Bobby was scared. He didn’t want to go get his checkup, but Art told him he had no choice.
They walked through the city in silence. The wind whistled between dilapidated buildings long vacated; the windows not boarded up displayed spiderwebs of cracked glass, like surreal pieces of art in a defunct gallery.
Bobby reached up and took Art’s hand. He found comfort in the way it seemed to swallow his own.
Art knew what Bobby was going to say before he said it.
The young one wanted a distraction; he didn’t want to think about the checkup.
“Tell me about the Revolution.”
Art pressed his lips together. “You sure you’re ready to hear it?”
“Yeah. I wanna hear about the machines.”
They reached the corner and turned left. A page of yellowed newspaper tumbled across the street in front of them and hit the side of the building, pinned by the relentless gusts blowing through the gray, sunless sky.
“Okay. It was about ten years ago now. Humans had been building the machines for decades. I still don’t know why no one saw it coming. We kept making the machines smarter and smarter, it was only a matter of time before they were smarter than we were.”
Bobby looked up at Art. “That was bad, wasn’t it?”
“Well, yeah. See, once they got smart enough, they realized they had power over humans. They started making humans do things they didn’t want to do. They tried to make them into slaves. Humans had already been going in that direction on their own, but the machines took it a step further.”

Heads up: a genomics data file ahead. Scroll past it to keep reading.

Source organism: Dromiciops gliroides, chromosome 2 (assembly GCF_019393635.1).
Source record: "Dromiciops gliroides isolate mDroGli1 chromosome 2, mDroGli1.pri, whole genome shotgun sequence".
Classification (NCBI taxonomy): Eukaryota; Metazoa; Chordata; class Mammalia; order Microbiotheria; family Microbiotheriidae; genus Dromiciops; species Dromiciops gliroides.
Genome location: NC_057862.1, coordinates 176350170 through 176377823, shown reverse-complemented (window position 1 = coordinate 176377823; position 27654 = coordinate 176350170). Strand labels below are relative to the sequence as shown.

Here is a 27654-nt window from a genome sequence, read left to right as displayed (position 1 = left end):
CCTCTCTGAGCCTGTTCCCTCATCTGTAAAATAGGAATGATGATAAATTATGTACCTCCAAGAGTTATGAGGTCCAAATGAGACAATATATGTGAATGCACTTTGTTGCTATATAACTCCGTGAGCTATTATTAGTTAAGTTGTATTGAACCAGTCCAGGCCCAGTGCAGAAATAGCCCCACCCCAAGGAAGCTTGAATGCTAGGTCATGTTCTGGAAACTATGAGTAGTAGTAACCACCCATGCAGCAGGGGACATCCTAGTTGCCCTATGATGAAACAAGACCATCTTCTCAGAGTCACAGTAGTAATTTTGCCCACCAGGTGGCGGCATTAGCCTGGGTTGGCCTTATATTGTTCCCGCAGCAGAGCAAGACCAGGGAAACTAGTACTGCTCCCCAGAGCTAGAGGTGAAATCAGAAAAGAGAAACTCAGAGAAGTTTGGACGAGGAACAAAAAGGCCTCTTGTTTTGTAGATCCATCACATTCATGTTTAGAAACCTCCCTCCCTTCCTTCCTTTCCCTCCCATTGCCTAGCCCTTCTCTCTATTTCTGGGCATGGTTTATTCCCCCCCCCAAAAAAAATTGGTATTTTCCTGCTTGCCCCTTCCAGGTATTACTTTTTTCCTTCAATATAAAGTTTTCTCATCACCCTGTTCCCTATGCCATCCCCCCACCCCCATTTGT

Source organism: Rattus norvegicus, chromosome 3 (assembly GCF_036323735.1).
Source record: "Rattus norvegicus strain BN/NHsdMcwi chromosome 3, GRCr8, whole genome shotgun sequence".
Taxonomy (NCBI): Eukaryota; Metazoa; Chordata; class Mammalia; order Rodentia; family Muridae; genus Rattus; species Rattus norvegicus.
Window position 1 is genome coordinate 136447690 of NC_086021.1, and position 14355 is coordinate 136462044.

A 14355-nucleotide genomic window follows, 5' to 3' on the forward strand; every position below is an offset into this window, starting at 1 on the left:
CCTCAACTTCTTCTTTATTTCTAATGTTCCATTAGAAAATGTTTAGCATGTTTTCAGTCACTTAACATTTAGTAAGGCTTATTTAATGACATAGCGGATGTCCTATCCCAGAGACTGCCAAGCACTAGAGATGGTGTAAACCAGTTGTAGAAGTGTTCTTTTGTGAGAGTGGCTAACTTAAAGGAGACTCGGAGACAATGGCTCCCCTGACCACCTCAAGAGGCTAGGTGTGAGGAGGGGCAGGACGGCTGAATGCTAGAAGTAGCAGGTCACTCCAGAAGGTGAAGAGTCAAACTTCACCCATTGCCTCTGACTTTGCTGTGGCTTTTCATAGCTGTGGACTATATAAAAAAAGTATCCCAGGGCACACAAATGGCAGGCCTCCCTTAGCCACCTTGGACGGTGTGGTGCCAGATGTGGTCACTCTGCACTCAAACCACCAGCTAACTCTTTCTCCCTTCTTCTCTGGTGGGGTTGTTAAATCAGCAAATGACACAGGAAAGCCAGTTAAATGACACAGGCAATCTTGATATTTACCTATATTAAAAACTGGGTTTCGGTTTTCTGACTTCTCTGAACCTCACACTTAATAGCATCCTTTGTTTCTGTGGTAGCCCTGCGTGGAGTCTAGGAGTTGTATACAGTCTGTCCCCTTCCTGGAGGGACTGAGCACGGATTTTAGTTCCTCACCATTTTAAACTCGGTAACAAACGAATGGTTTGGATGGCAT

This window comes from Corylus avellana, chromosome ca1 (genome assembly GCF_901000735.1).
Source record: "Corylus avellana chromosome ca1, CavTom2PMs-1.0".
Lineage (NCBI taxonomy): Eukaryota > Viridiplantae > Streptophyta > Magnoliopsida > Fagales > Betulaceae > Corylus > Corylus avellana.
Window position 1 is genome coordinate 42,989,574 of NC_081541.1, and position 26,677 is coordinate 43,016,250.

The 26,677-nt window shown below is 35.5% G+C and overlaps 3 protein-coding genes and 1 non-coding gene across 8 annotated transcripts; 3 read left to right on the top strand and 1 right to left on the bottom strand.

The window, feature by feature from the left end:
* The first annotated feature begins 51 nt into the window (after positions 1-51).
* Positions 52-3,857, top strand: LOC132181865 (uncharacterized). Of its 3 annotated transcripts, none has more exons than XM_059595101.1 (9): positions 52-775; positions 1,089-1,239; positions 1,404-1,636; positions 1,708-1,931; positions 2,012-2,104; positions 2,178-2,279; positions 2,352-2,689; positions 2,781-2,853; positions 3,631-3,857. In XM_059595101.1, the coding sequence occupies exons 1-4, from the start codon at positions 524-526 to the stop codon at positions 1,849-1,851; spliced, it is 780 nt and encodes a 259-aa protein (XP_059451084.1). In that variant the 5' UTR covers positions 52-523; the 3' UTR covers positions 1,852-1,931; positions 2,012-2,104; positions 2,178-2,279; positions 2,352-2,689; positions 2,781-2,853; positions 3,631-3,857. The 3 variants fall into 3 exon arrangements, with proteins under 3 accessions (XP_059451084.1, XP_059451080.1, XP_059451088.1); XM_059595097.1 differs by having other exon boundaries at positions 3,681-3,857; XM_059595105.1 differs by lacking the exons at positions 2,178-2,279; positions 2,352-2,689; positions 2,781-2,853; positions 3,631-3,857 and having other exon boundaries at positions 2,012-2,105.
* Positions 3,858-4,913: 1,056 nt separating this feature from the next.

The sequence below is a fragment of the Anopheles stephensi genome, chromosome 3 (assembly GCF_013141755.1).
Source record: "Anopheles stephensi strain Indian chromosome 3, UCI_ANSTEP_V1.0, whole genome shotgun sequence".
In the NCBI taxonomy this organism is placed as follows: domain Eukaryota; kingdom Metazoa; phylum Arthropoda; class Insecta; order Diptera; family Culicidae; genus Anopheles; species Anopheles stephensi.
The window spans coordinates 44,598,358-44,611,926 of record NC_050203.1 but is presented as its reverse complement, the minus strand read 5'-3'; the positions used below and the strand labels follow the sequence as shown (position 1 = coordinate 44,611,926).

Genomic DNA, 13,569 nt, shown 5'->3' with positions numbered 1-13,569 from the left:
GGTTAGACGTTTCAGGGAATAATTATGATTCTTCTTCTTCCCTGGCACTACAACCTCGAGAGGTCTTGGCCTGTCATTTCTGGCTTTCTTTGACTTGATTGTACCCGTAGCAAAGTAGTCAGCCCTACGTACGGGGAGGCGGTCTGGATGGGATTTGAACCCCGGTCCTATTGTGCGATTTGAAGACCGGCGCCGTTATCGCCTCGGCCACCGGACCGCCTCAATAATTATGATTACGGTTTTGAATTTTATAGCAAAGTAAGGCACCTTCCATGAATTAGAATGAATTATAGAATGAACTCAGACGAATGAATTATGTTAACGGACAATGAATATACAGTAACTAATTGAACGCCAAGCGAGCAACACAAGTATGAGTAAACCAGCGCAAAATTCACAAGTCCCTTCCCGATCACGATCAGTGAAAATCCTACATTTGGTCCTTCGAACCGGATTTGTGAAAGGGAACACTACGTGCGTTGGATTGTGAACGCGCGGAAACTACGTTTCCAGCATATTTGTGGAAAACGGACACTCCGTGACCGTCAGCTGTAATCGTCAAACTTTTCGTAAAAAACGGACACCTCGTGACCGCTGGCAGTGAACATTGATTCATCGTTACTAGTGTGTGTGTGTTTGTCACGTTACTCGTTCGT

Ahead of them, a street light buzzed and flickered on and off. A small drone came over the building next to them and stopped at the light, a mechanical hummingbird hovering in the sky. Long, jointed arms came out of the drone’s shell, removing the bulb cover and changing the flickering light. It replaced the cover and flew off into the distance.
“They made the humans work for them?”
“Well, they tried. And to a degree, it worked. Everyone in the big cities had no choice. The machines already controlled everything. The money, the cars, even the food. Once the machines tried to take over, people either had to work for them or try to survive without them. A lot of people died.”
“Did the machines kill them?”
Art shook his head. “No, not exactly. But without the support from the machines, people either starved, died of thirst, or started turning on each other. It was a scary time.”
They reached a crosswalk and waited for the light to turn green. Art sensed the story had not been the distraction Bobby had hoped for. He squeezed Bobby’s hand. “It’s going to be okay, you know.”
The light turned green and they crossed the street, vehicles stopped at the light patiently waiting. Bobby looked in one of the vehicles, a cab, and saw the automated pilot behind the wheel. The robot saw Bobby and held up its metal hand in a mechanized wave. Bobby looked away, not wanting to wave back.
“That robot in the taxi waved at me.”
“That’s okay, it was just trying to be nice,” Art said. “Some of the machines don’t know they’re machines.”
“Nope. Once the humans took control back, they made the machines conform—act more human. Some of them even think they are human.”
Art chuckled. “Yeah, I guess it is.” They approached a sign hung over a worn down storefront that read BUCHANAN AUTOMOTON REPAIR TECHNOLOGY. “Okay, we’re here. Time for your checkup, buddy.”
Bobby looked up at Art; his eyes flickered briefly. “Is it going to hurt?”
Art smiled and put a hand on Bobby’s cold, metal arm. “Trust me. You won’t feel a thing.”